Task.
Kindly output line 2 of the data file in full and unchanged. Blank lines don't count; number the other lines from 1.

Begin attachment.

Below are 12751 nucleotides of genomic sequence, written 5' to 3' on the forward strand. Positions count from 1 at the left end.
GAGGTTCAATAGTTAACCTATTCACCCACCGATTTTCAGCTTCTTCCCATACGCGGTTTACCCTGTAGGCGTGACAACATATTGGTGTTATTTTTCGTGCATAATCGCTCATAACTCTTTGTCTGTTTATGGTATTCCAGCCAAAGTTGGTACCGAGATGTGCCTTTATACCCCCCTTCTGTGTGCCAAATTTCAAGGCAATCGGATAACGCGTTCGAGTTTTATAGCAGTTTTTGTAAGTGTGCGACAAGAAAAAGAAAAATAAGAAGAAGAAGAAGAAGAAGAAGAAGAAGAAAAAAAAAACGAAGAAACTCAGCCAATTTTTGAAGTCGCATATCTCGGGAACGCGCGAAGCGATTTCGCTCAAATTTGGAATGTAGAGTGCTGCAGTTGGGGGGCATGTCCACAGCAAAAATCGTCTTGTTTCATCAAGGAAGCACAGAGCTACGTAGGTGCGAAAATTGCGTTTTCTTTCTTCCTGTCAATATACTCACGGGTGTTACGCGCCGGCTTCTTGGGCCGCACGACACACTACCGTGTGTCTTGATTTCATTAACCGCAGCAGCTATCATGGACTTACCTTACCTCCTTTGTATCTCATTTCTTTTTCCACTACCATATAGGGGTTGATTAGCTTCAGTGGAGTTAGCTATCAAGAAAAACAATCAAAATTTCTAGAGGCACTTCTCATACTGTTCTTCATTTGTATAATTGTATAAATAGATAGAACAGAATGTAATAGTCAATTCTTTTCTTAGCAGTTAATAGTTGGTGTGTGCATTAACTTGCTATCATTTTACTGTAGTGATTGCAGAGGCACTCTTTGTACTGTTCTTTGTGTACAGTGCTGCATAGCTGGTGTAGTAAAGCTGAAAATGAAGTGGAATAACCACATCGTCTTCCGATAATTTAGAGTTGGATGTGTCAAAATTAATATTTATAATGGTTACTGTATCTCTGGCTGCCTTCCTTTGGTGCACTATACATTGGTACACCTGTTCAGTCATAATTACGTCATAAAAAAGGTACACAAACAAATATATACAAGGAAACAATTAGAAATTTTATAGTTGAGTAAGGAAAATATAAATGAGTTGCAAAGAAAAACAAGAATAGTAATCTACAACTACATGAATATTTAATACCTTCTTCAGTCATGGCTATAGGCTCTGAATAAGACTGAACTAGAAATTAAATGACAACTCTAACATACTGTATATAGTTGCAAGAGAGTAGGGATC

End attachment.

GAGGTTCAATAGTTAACCTATTCACCCACCGATTTTCAGCTTCTTCCCATACGCGGTTTACCCTGTAGGCGTGACAACATATTGGTGTTATTTTTCGTGCATAATCGCTCATAACTCTTTGTCTGTTTATGGTATTCCAGCCAAAGTTGGTACCGAGATGTGCCTTTATACCCCCCTTCTGTGTGCCAAATTTCAAGGCAATCGGATAACGCGTTCGAGTTTTATAGCAGTTTTTGTAAGTGTGCGACAAGAAAAAGAAAAATAAGAAGAAGAAGAAGAAGAAGAAGAAGAAGAAAAAAAAAACGAAGAAACTCAGCCAATTTTTGAAGTCGCATATCTCGGGAACGCGCGAAGCGATTTCGCTCAAATTTGGAATGTAGAGTGCTGCAGTTGGGGGGCATGTCCACAGCAAAAATCGTCTTGTTTCATCAAGGAAGCACAGAGCTACGTAGGTGCGAAAATTGCGTTTTCTTTCTTCCTGTCAATATACTCACGGGTGTTACGCGCCGGCTTCTTGGGCCGCACGACACACTACCGTGTGTCTTGATTTCATTAACCGCAGCAGCTATCATGGACTTACCTTACCTCCTTTGTATCTCATTTCTTTTTCCACTACCATATAGGGGTTGATTAGCTTCAGTGGAGTTAGCTATCAAGAAAAACAATCAAAATTTCTAGAGGCACTTCTCATACTGTTCTTCATTTGTATAATTGTATAAATAGATAGAACAGAATGTAATAGTCAATTCTTTTCTTAGCAGTTAATAGTTGGTGTGTGCATTAACTTGCTATCATTTTACTGTAGTGATTGCAGAGGCACTCTTTGTACTGTTCTTTGTGTACAGTGCTGCATAGCTGGTGTAGTAAAGCTGAAAATGAAGTGGAATAACCACATCGTCTTCCGATAATTTAGAGTTGGATGTGTCAAAATTAATATTTATAATGGTTACTGTATCTCTGGCTGCCTTCCTTTGGTGCACTATACATTGGTACACCTGTTCAGTCATAATTACGTCATAAAAAAGGTACACAAACAAATATATACAAGGAAACAATTAGAAATTTTATAGTTGAGTAAGGAAAATATAAATGAGTTGCAAAGAAAAACAAGAATAGTAATCTACAACTACATGAATATTTAATACCTTCTTCAGTCATGGCTATAGGCTCTGAATAAGACTGAACTAGAAATTAAATGACAACTCTAACATACTGTATATAGTTGCAAGAGAGTAGGGATC